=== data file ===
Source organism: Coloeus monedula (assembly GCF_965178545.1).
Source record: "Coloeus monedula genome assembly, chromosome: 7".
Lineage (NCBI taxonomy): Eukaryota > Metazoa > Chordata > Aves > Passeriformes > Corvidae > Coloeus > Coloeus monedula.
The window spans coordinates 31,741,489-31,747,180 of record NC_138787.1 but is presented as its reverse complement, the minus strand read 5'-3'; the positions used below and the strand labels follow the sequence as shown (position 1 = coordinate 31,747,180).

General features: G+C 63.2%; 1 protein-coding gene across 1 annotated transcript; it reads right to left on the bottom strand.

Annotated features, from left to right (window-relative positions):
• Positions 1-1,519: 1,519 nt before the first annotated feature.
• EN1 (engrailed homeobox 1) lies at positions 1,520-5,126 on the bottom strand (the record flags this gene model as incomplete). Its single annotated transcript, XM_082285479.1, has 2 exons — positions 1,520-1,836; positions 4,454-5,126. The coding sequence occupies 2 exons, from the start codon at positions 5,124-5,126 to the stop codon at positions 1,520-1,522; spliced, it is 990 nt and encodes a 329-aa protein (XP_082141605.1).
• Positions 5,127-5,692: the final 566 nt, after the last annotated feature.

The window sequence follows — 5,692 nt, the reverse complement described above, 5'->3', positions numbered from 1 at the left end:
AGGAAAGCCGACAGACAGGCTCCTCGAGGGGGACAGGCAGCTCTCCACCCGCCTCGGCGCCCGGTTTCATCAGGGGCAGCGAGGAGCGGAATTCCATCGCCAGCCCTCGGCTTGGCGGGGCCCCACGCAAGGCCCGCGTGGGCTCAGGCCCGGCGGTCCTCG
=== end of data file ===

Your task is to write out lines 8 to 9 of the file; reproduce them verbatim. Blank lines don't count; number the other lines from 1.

• EN1 (engrailed homeobox 1) lies at positions 1,520-5,126 on the bottom strand (the record flags this gene model as incomplete). Its single annotated transcript, XM_082285479.1, has 2 exons — positions 1,520-1,836; positions 4,454-5,126. The coding sequence occupies 2 exons, from the start codon at positions 5,124-5,126 to the stop codon at positions 1,520-1,522; spliced, it is 990 nt and encodes a 329-aa protein (XP_082141605.1).
• Positions 5,127-5,692: the final 566 nt, after the last annotated feature.